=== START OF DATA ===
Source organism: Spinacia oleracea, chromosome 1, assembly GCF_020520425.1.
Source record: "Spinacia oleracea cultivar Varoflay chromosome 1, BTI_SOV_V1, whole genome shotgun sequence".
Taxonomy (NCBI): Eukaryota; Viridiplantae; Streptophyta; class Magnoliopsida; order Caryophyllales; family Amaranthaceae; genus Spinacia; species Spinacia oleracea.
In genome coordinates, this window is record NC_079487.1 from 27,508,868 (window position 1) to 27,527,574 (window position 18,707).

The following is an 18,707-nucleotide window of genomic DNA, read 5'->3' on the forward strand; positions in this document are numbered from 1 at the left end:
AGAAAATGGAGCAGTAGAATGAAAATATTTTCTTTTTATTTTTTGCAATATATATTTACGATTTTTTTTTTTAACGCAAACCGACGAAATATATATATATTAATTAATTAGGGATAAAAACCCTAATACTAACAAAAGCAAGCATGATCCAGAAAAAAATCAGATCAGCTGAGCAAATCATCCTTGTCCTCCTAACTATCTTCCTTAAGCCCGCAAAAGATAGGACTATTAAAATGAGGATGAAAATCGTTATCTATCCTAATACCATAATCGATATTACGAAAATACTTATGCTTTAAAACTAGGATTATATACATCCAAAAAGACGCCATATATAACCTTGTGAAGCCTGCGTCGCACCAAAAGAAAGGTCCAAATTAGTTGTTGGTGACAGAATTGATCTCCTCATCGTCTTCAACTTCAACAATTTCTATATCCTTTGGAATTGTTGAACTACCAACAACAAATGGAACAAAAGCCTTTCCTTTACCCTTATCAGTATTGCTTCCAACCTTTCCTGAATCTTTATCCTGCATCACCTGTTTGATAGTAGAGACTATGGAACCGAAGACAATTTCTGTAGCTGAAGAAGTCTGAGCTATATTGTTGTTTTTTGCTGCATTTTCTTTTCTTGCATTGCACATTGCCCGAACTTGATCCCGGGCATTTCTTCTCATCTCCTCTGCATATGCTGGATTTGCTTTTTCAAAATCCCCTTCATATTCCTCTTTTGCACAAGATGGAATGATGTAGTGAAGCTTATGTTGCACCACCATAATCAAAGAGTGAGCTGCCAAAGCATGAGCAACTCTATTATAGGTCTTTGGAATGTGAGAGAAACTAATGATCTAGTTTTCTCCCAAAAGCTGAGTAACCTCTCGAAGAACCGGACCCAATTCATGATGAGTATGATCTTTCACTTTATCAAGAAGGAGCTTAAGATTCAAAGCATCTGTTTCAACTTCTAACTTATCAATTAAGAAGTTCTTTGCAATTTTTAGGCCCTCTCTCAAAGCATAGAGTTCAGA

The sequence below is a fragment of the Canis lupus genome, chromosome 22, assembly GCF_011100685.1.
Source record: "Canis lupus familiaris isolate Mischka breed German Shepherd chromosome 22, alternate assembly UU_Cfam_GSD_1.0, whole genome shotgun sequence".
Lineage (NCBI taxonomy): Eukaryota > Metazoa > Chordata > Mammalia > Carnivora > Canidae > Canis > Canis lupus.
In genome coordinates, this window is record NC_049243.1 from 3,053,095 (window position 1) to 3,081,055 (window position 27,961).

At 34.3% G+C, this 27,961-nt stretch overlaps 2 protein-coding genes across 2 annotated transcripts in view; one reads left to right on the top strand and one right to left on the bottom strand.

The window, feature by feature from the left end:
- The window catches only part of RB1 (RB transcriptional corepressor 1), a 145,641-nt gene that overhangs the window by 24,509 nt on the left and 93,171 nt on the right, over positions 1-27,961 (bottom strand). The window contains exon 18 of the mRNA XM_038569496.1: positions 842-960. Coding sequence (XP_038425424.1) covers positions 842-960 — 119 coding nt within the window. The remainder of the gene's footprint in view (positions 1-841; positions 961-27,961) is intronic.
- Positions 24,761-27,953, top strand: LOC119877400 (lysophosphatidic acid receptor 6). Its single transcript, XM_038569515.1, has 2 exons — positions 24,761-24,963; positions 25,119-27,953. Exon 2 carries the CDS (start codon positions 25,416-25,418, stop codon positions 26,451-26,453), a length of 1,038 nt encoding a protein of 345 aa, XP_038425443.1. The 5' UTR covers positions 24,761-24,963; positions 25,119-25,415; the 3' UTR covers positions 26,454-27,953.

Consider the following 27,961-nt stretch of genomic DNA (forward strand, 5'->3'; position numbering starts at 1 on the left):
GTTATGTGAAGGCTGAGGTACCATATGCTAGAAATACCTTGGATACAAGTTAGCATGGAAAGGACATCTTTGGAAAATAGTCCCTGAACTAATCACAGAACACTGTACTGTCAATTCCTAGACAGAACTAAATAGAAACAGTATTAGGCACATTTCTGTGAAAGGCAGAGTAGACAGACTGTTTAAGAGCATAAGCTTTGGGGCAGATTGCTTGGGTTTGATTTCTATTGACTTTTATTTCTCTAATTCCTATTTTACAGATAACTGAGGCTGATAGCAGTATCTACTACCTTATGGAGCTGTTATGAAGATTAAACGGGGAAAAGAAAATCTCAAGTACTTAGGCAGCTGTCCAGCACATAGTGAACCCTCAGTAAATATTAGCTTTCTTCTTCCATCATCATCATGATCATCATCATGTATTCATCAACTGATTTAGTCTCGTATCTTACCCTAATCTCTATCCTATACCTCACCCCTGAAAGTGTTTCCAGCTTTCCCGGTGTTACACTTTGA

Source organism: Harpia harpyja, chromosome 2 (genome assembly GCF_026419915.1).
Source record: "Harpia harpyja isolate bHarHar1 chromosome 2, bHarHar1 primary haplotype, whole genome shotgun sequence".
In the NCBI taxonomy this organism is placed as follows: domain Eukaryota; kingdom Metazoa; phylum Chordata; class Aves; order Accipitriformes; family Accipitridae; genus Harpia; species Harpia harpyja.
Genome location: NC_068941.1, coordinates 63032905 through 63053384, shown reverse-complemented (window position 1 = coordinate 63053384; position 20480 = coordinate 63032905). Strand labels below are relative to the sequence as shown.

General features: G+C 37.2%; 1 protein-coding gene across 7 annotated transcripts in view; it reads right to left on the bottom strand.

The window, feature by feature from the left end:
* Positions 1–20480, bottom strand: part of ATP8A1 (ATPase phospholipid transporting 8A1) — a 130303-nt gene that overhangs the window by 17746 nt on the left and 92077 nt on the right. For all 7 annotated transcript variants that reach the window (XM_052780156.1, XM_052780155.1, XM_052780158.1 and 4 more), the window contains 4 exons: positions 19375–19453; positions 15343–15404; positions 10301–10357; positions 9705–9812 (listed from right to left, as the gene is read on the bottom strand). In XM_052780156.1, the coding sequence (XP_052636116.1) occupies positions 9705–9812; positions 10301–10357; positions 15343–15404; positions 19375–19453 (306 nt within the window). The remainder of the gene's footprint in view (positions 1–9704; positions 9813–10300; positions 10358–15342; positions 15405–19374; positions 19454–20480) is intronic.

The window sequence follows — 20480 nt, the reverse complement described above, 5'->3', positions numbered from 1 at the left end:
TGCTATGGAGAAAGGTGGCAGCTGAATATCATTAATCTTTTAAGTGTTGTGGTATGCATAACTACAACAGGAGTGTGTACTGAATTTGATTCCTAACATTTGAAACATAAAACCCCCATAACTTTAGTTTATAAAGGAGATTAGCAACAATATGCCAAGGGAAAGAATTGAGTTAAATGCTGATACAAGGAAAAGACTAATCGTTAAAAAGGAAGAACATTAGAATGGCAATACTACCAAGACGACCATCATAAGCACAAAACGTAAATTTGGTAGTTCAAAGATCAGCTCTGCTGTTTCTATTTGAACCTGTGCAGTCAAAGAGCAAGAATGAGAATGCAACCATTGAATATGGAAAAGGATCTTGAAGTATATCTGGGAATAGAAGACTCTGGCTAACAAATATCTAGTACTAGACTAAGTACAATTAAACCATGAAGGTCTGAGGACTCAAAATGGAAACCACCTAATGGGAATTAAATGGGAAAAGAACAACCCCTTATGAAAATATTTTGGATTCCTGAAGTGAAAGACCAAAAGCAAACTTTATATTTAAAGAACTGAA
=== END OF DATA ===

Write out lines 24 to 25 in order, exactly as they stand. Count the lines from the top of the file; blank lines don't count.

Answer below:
The window sequence follows — 20480 nt, the reverse complement described above, 5'->3', positions numbered from 1 at the left end:
TGCTATGGAGAAAGGTGGCAGCTGAATATCATTAATCTTTTAAGTGTTGTGGTATGCATAACTACAACAGGAGTGTGTACTGAATTTGATTCCTAACATTTGAAACATAAAACCCCCATAACTTTAGTTTATAAAGGAGATTAGCAACAATATGCCAAGGGAAAGAATTGAGTTAAATGCTGATACAAGGAAAAGACTAATCGTTAAAAAGGAAGAACATTAGAATGGCAATACTACCAAGACGACCATCATAAGCACAAAACGTAAATTTGGTAGTTCAAAGATCAGCTCTGCTGTTTCTATTTGAACCTGTGCAGTCAAAGAGCAAGAATGAGAATGCAACCATTGAATATGGAAAAGGATCTTGAAGTATATCTGGGAATAGAAGACTCTGGCTAACAAATATCTAGTACTAGACTAAGTACAATTAAACCATGAAGGTCTGAGGACTCAAAATGGAAACCACCTAATGGGAATTAAATGGGAAAAGAACAACCCCTTATGAAAATATTTTGGATTCCTGAAGTGAAAGACCAAAAGCAAACTTTATATTTAAAGAACTGAA